While today we do not have concrete answers to any of our common problems, we want to assure everyone on our common planet that in the months to come we will bend ourselves with new and unstinting vigor to this task.  We both recognize that only through such a renewed effort will we ever be able to elevate U.S.-China relations to the level of effective interaction that the world now requires.

Editors’ note: ChinaFile Conversation guest contributor J. Stapleton Roy, who served as U.S. Ambassador to China from 1991–95, writes in to say:

“The informal talks between U.S. President Obama and Chinese President Xi Jinping in Sunnylands, California on June 7-8, will be the first opportunity for the two presidents to exchange views on how to create a new type of great power relationship that can stabilize and reduce strategic rivalry between the two countries, a goal both have endorsed. This alone would justify the meeting. They should also candidly review sources of tension in East Asia and the Middle East and discuss how to moderate areas of bilateral friction. The concluding joint statement by the two leaders will set the tone for the relationship over the next few years. It should strike the right notes. It would be a major accomplishment if the two leaders could agree to continue to hold periodic informal meetings in the future.”
 
Amb. Roy’s draft Joint Statement:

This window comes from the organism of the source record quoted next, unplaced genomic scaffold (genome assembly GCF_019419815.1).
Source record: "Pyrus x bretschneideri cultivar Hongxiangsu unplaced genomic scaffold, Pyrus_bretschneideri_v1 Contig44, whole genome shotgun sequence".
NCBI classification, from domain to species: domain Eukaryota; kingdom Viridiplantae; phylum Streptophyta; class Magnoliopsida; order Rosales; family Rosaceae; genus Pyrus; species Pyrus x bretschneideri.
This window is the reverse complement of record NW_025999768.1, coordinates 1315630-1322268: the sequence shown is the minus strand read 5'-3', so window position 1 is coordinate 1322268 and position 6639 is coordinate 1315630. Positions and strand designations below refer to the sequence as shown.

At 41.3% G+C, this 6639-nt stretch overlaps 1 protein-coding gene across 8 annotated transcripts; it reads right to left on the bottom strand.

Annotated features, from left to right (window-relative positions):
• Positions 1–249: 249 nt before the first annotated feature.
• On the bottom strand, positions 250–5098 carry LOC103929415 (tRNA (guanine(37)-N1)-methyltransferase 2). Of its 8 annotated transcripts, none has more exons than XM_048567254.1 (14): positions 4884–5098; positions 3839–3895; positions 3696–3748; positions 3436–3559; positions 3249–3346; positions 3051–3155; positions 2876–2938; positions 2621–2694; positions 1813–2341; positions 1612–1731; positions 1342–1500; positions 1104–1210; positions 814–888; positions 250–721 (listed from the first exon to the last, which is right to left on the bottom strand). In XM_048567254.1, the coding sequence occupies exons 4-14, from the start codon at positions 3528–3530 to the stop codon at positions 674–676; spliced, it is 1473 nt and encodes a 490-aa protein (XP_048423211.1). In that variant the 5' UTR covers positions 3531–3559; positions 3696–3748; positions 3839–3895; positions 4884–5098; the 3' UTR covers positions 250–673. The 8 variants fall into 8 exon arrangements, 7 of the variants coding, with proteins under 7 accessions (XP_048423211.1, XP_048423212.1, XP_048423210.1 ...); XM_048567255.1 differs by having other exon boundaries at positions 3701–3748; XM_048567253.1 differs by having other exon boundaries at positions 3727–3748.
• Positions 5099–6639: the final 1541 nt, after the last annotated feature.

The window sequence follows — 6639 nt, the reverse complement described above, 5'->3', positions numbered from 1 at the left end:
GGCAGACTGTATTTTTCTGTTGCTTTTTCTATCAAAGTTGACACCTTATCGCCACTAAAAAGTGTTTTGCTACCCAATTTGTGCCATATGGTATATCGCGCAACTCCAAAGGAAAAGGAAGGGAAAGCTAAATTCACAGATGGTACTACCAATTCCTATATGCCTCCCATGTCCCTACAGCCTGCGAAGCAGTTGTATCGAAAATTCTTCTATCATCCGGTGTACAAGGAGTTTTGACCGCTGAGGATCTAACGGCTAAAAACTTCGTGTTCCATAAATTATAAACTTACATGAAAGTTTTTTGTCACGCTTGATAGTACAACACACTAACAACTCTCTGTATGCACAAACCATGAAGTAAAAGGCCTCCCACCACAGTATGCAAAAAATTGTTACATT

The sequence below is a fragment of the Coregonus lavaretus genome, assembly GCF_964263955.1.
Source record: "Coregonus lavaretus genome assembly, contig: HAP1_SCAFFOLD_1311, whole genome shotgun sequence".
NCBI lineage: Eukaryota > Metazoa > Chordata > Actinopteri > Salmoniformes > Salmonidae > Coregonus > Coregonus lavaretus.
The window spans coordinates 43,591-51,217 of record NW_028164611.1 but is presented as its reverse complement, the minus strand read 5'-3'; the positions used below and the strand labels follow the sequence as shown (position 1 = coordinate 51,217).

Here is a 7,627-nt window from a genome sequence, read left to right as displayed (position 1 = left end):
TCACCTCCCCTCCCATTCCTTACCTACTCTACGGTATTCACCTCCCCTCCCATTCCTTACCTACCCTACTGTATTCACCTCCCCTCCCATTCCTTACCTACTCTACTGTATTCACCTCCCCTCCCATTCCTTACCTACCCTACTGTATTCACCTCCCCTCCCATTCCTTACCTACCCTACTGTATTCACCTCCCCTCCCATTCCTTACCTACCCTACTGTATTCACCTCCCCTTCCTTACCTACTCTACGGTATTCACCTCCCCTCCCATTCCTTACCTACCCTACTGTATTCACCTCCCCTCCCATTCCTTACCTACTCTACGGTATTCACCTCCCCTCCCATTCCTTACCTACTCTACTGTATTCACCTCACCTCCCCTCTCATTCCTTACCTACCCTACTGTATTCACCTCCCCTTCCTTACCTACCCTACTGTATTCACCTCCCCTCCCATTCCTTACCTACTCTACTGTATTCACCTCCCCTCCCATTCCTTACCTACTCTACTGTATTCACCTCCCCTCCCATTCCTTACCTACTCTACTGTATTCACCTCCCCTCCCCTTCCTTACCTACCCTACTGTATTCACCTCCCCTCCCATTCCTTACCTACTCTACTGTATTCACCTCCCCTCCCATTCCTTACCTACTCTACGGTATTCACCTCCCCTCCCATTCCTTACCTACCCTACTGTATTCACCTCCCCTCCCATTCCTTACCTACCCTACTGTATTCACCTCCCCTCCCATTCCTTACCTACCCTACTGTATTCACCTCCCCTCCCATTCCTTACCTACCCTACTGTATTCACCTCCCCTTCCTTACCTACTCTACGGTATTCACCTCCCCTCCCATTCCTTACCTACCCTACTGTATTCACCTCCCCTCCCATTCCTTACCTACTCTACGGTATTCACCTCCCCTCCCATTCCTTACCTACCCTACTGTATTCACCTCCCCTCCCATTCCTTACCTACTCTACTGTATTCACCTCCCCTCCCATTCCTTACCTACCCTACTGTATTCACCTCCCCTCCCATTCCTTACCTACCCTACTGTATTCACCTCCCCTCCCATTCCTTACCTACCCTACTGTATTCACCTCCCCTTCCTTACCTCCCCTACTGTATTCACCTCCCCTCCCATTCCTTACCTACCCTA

U.S. President Obama and Chinese President Xi Jinping held candid and constructive conversations in a cordial and informal atmosphere in Sunnylands, California on June 7-8, 2013. The two leaders pledged to seek jointly to create a new type of great power relationship marked by a stable balance between cooperation and competition, believing that this would contribute to regional and global peace and prosperity. They noted the relevance of how the two militaries operate in the Asia Pacific to this goal. They welcomed the expansion of bilateral military-to-military contacts over the past year. They explored how to build on their common interests in addressing sources of tension in East Asia and the Middle East, and stressed their commitment to the complete denuclearization of the Korean peninsula. They reviewed areas of friction between the two countries and outlined their respective views on human rights, free speech, the rule of law, and the treatment of intellectual property. They agreed on the desirability of establishing ground rules for dealing with issues such as cyber threats, outer space, maritime security, and developing polar regions. They reaffirmed the importance of the bilateral Strategic & Economic Dialogue in meeting the above goals and in addressing other areas in the relationship requiring high level attention. President Xi Jinping expressed pleasure over the growing number of U.S. students and scholars studying in China. President Obama spoke positively of the role that increased Chinese investment in the United States could play in stimulating the U.S. economy.  The two leaders agreed such informal meetings should continue on appropriate occasions in the future.